SC lawmakers revive effort to remove gun permit requirements
(AP) - Republican lawmakers in South Carolina have revived efforts to allow firearm owners to carry handguns without a permit, either openly or concealed.
Proposed legislation overcame another hurdle Tuesday when the state’s House Judiciary Committee approved it by a 16-7 vote along party lines. The bill must still pass in the House, then the Senate.
The latest attempt to loosen gun restrictions received a boost when House Republicans reached a supermajority after last fall’s elections. But similar proposals have recently divided the GOP-controlled Legislature.
The bill still bars carrying a gun at correctional facilities, courthouses, polling places on Election Day, preschools, religious sanctuaries, and doctor’s offices, among other places.
It also prohibits firearm possession for people convicted of a crime with a prison sentence of more than one year. A first offense could lead to five years imprisonment. A second offense would carry anywhere from five to 20 years imprisonment.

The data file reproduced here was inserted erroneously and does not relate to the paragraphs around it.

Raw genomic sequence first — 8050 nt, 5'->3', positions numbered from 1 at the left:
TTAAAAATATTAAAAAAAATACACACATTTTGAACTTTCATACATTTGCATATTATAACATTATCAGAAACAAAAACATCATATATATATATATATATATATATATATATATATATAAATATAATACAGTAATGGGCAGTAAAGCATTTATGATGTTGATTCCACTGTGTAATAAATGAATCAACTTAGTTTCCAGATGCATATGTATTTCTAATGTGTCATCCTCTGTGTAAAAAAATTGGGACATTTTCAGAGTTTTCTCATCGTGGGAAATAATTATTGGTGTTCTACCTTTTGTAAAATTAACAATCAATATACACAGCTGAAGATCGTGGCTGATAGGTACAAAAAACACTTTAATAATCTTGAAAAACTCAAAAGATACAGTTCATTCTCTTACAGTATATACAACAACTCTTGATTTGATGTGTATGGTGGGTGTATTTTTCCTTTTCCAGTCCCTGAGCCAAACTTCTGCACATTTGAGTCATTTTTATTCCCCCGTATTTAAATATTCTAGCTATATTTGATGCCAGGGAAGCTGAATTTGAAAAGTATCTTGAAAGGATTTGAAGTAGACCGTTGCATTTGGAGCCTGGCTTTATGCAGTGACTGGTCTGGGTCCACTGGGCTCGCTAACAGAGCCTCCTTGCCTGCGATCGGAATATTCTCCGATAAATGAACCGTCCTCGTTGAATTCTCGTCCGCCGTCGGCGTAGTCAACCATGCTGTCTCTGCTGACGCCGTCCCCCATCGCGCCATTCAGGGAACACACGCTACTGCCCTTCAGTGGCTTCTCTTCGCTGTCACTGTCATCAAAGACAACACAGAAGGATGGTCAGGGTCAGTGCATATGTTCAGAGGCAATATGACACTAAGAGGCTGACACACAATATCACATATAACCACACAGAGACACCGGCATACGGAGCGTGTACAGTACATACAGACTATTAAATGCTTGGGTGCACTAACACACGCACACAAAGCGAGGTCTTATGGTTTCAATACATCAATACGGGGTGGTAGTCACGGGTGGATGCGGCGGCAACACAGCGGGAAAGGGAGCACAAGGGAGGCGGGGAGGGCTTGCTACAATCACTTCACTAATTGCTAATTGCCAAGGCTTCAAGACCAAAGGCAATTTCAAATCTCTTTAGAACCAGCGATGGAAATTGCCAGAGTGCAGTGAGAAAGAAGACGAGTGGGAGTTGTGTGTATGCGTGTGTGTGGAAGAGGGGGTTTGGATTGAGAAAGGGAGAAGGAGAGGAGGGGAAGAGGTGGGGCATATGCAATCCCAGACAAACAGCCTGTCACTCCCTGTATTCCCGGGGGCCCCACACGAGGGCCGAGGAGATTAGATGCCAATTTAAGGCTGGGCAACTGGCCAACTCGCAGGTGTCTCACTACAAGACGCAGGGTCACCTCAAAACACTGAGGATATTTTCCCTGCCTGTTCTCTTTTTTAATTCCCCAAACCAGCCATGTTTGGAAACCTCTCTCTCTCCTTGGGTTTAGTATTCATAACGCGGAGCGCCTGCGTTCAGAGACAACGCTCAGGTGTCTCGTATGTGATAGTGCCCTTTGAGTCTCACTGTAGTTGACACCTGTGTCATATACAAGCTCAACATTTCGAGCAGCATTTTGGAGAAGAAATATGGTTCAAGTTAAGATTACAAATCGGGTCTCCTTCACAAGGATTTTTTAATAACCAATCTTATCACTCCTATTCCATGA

A 2021 law allowed people with concealed weapons permits from South Carolina to carry their guns in the open. The law also enabled people who undergo training and background checks to keep guns hidden under their clothing or in their vehicle anywhere there isn’t a sign prohibiting it.
But a long slog ensued two years ago before that law took effect. Senators rejected an attempt to remove the permit requirement before ultimately passing a proposal allowing so-called open carry of guns for people who undergo training and background checks.
The U.S. Supreme Court has since greatly expanded gun rights nationwide.
Tuesday’s committee meeting was packed with gun-control advocates wearing red shirts for the advocacy group Moms Demand Action, which has called the bill reckless for removing required training on how to responsibly carry firearms in public.
Democrats opposed the bill. Some said the effort to forego training requirements is a step in the wrong direction amid continued reports of mass shootings. Others feared the proposal could imperil police officers who would have no way of identifying whether someone at a crime scene should have a gun.
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